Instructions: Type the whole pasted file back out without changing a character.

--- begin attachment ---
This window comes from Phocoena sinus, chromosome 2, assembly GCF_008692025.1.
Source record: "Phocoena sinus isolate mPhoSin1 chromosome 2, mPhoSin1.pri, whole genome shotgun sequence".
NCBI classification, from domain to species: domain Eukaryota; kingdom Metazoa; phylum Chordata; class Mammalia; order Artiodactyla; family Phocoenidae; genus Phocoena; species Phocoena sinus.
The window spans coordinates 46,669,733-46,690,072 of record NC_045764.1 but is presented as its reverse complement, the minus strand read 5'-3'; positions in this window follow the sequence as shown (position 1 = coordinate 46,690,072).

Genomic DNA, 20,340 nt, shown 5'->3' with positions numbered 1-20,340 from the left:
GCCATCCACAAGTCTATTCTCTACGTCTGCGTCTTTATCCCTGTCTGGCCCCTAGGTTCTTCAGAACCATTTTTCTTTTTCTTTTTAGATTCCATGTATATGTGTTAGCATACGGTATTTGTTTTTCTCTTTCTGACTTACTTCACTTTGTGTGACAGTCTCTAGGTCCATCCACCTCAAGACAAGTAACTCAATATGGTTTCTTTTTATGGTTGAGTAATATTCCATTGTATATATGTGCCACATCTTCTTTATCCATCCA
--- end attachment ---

This window comes from Phocoena sinus, chromosome 2, assembly GCF_008692025.1.
Source record: "Phocoena sinus isolate mPhoSin1 chromosome 2, mPhoSin1.pri, whole genome shotgun sequence".
NCBI classification, from domain to species: domain Eukaryota; kingdom Metazoa; phylum Chordata; class Mammalia; order Artiodactyla; family Phocoenidae; genus Phocoena; species Phocoena sinus.
The window spans coordinates 46,669,733-46,690,072 of record NC_045764.1 but is presented as its reverse complement, the minus strand read 5'-3'; positions in this window follow the sequence as shown (position 1 = coordinate 46,690,072).

Genomic DNA, 20,340 nt, shown 5'->3' with positions numbered 1-20,340 from the left:
GCCATCCACAAGTCTATTCTCTACGTCTGCGTCTTTATCCCTGTCTGGCCCCTAGGTTCTTCAGAACCATTTTTCTTTTTCTTTTTAGATTCCATGTATATGTGTTAGCATACGGTATTTGTTTTTCTCTTTCTGACTTACTTCACTTTGTGTGACAGTCTCTAGGTCCATCCACCTCAAGACAAGTAACTCAATATGGTTTCTTTTTATGGTTGAGTAATATTCCATTGTATATATGTGCCACATCTTCTTTATCCATCCA